Mark S. Blumberg - Body Heat

"We think we understand how hot coals... should affect the human body, but we are wrong. In fact, any of us can walk across hot coals without pain if we don't dawdle, because wood, as a poor conductor of heat, requires a full second of contact with the foot to transfer sufficient heat to burn it (I'm still waiting to see someone walk over a bed of hot copper)." (p. 6)
Similar in many ways to Philip Ball's Life's Matrix: A Biography of Water, Blumberg takes a subject that you think you know a great deal about and that seems uninteresting on the surface and turns it into an outstanding book. The reader finds him- or herself discovering, in an enjoyable manner, much about something that didn't seem so important beforehand. You're left feeling grateful for having picked up this unassuming book to read.

Not only do readers learn a lot about the big-picture concepts of heat (and the lack thereof) but numerous tips are offered in the process. For instance, if you suffer from cold hands during the winter you're better off with a snug pair of mittens than a loose-fitting pair of gloves. Why? Well, you'll just have to read the book to find out. There are many items that Blumberg points out that I had a vague idea about previously but didn't know the whole story. An example is how winter feels so much harsher when it begins than it does after a few months. I always thought I just "got used to it." But it turns out that our body makes hormonal and other kinds of adjustments to increase our tolerance to cold.

The writing is brilliant, concise, clear, and occasionally funny. You'll learn loads of important and useful information when it comes to fevers and sleeplessness. If you're only interested in sex, or if hot peppers are your thing, then there is something here for you too. Body Heat: Temperature and Life on Earth is an engrossing book that is sure to please; it is popular science at its best. Like a guest at a party who tells one fascinating story after another, you are riveted to their every word and don't want the party to ever end. Such is the nature of Blumberg here in Body Heat.

from the publisher:
Whether you're a polar bear giving birth to cubs in an Arctic winter, a camel going days without water in the desert heat, or merely a suburbanite without air conditioning in a heat wave, your comfort and even survival depend on how well you adapt to extreme temperatures.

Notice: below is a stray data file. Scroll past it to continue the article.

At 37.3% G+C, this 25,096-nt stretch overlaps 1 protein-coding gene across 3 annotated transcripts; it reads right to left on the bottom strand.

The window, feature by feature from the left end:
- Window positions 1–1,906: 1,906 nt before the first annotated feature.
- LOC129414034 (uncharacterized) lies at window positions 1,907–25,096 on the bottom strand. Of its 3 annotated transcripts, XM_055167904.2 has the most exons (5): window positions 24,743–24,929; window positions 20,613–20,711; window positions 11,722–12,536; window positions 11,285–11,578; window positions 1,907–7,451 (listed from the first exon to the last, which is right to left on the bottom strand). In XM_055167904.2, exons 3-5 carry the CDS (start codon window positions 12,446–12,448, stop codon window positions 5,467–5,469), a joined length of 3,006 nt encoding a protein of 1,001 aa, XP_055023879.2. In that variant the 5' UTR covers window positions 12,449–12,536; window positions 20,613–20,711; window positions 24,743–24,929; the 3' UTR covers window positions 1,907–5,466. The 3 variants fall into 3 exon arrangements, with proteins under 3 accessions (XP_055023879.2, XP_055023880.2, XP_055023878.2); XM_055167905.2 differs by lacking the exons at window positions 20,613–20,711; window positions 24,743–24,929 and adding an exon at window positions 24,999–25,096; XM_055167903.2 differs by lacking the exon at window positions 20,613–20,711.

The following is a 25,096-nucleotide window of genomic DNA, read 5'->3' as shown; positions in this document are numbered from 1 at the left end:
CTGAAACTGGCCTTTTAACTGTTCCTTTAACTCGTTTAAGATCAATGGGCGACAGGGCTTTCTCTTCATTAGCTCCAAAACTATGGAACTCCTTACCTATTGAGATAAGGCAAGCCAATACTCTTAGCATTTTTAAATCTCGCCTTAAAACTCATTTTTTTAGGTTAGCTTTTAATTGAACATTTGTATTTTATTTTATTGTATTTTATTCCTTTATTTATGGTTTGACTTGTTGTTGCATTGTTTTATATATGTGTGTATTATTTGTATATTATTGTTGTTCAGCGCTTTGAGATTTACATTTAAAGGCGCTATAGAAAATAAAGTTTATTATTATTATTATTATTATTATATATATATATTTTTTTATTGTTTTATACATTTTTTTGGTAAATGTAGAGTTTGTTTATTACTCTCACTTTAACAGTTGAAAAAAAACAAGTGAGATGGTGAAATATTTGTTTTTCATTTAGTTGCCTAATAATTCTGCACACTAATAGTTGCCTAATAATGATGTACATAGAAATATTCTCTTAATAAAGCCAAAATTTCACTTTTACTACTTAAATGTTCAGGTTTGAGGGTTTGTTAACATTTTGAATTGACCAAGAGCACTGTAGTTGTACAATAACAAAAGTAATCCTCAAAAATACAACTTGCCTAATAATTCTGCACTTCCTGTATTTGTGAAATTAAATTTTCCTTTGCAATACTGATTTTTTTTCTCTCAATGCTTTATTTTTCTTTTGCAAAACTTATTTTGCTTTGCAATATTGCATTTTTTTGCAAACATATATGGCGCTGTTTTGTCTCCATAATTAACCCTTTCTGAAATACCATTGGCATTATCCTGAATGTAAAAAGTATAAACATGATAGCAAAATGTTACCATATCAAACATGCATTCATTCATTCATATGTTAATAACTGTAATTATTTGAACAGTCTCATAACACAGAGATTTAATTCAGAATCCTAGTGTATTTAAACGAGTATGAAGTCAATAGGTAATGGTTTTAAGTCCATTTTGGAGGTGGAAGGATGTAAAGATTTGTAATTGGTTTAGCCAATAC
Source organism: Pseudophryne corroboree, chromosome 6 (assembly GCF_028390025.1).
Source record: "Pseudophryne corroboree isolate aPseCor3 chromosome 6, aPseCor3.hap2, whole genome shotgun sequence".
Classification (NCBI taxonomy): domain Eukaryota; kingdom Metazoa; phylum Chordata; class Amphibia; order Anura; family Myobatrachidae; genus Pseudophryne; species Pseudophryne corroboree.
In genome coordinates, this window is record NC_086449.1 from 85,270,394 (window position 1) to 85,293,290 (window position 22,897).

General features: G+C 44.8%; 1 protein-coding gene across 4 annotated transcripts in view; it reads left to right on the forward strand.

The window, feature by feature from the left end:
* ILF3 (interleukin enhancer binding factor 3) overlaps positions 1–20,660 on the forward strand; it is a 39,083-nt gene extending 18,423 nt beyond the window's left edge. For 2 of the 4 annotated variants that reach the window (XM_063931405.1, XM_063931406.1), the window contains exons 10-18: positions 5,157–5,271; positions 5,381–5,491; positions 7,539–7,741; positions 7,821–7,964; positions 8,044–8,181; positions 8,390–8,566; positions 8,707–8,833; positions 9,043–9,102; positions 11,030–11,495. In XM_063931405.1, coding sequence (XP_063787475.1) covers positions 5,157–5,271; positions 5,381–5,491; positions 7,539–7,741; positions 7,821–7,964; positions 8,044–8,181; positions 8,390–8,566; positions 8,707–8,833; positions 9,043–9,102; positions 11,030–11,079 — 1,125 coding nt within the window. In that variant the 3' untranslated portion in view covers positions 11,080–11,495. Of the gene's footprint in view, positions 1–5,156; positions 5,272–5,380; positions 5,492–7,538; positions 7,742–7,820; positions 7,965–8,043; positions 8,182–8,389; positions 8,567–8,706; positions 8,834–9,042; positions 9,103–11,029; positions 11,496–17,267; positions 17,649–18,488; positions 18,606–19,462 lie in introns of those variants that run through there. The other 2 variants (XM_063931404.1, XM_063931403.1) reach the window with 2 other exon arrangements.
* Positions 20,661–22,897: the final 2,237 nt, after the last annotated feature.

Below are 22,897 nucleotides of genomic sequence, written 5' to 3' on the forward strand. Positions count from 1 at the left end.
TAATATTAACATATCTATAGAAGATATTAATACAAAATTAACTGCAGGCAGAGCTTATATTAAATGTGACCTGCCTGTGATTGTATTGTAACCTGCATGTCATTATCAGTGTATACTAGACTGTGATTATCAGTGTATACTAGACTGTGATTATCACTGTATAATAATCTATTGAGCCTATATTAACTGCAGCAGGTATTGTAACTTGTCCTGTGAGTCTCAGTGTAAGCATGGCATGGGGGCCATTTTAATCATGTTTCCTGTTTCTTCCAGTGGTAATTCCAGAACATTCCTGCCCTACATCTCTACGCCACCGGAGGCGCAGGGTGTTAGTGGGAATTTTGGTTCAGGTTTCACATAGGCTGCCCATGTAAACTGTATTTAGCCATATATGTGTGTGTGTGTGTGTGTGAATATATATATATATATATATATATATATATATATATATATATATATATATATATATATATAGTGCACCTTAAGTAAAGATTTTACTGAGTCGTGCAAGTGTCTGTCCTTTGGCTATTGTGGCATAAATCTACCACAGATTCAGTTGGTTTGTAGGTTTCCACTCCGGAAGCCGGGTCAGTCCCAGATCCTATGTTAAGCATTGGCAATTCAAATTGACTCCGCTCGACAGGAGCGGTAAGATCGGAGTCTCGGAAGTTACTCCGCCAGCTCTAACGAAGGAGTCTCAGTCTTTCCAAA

In this entertaining and illuminating book, biopsychologist Mark Blumberg explores the many ways that temperature rules the lives of all animals (including us). He moves from the physical principles that govern the flow of heat in and out of our bodies to the many complex evolutionary devices animals use to exploit those principles for their own benefit.

In the process Blumberg tells wonderful stories of evolutionary and scientific ingenuity--how penguins withstand Antarctic winters by huddling together by the thousands, how vulnerable embryos of many species are to extremes of temperature during their development, why people survive hour-long drowning accidents in winter but not in summer, how certain plants generate heat (the skunk cabbage enough to melt snow around it). We also hear of systems gone awry--how desert species given too much water can drink themselves into bloated immobility, why anorexics often complain of feeling cold, and why you can't sleep if the room is too hot or too cold. After reading this book, you'll never look at a thermostat in quite the same way again.

Mark S. Blumberg is Professor of Psychology at the University of Iowa.

This book is a real treat. Mark Blumberg takes something we normally hardly think about, and makes it into a fascinating topic, with colorful examples from fields as disparate as etymology and entomology. You probably will be repeating many of the stories he tells to those around you, as you discover why a fever may be good for you, or how babies generate their own heat, or how eating disorders interact with body temperature problems. It's entertaining, interesting, and great fun. --Michael Leon, University of California, Irvine

This is an engaging enchilada of a book, wrapping up cold feet, a warm heart, hot sex, and chili peppers, for easy digestion by the general science consumer. Delicious! --Bernd Heinrich, University of Vermont, and author of The Hot-Blooded Insects: Strategies and Mechanisms of Thermoregulation